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Warning signs

MAHAULEPU — Federal environmental officials are strong-arming the state into posting warning signs advising poor water quality at Mahaulepu and Gillin’s Beaches.

The demand is detailed in a letter sent from the U.S. Environmental Protection Agency to the Clean Water Branch, Environmental Management Division of the Hawaii Department of Health on July 25.

Janice Okubo, DOH spokeswoman, said the entity is “seeking clarification from EPA on their concerns and will be in discussion on the issues raised.”

Water experts and members of environmental conservation groups on Kauai are hailing it as a victory.

“I feel like we’ve been vindicated,” said Bridget Hammerquist, president of Friends of Mahaulepu, who was involved in the original testing that showed the high presence of the bacteria at the mouth of Mahaulepu’s Waiopili Stream.

Because of their concern with the water quality, Friends of Mahaulepu took it upon themselves in early May to post signs warning beachgoers the water quality in the stream and surrounding areas wasn’t up to federal standards.

The signs were taken down four hours after they were placed.

“We did do the right thing,” Hammerquist said. “We weren’t wrong.”

Robert Zelkovsky, spokesman for Kauai’s Surfrider Chapter whose Blue Water Task Force did the initial sampling at the stream, said he thinks it’s been a long time coming.

“It’s been two years of consistent results and testing,” Zelkovsky said. “We’re glad the EPA has stepped in and put their foot down.”

He dubbed the problem “a pressing public health issue.”

Hammerquist agreed and said she’s happy to see the EPA mandating signage.

“In order to protect public health, Hawaii DOH must post a sign informing the public that the water flowing across the beach does not meet Hawaii’s recreational water quality standards,” the letter says. “In addition to posting signs, EPA strongly advises Hawaii DOH to immediately implement public health protection measures, such as limiting access and conducting information outreach to the general public.”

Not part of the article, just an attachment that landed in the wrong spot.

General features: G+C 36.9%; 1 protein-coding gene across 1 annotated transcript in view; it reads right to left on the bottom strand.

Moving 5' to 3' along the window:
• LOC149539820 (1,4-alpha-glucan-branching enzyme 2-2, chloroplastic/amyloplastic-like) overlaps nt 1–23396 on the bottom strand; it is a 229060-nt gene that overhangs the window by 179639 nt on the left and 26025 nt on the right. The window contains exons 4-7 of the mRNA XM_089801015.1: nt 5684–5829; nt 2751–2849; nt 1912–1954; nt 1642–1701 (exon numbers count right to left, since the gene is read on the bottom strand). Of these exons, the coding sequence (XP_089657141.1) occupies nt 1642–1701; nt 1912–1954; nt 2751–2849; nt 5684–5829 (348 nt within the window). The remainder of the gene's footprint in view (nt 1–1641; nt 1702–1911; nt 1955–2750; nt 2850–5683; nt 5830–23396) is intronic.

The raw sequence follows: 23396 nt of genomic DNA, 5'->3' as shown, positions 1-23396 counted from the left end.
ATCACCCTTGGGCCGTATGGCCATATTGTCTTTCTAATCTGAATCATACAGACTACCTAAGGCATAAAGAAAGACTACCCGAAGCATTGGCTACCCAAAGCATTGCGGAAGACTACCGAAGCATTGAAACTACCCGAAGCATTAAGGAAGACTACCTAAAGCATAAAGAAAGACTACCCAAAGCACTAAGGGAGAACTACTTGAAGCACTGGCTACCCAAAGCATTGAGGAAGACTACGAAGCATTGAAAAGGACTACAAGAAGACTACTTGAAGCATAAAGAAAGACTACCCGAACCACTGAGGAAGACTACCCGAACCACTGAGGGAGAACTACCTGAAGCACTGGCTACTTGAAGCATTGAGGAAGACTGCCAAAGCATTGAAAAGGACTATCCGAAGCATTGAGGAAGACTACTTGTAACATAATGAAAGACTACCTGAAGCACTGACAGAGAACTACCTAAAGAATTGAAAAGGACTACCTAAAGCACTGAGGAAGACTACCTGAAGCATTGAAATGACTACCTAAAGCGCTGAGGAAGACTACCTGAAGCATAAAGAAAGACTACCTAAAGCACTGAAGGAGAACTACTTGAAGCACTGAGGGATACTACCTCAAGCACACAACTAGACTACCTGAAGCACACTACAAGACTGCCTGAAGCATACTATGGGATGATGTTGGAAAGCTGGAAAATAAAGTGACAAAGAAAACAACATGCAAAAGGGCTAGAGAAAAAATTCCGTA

In addition to posting signs at access points and beaches when water quality standards for pathogen or pathogen indicators are not met at coastal recreation waters, the EPA is calling for further investigation.

“EPA also urges Hawaii DOH to continue its investigation of the source of the (enterococcus) bacteria,” the letter states.

Specifically, the EPA is demanding further evaluation of the former Aqua Engineers sludge/forage project site. Hawaii DOH concluded in their sanitary study that area wasn’t a source of the bacteria, which is an indication of the presence of fecal matter.

“However, this site, which was used to dispose municipal sewage sludge from 2003-2014 may continue to be a source of fecal indicator bacteria,” the letter says. “Hawaii DOH should conduct a more thorough evaluation and continue to evaluate other potential sources, such as injection wells and cesspools, from adjoining watersheds.”

Okubo said through its completion of the sanitary survey, DOH “determined a need to look into the impacts of the large number of cesspools and injection wells identified by the survey in the Poipu Koloa watershed.”

She said additional monitoring will be needed to determine the impacts on surrounding recreational waters, such as Poipu beaches.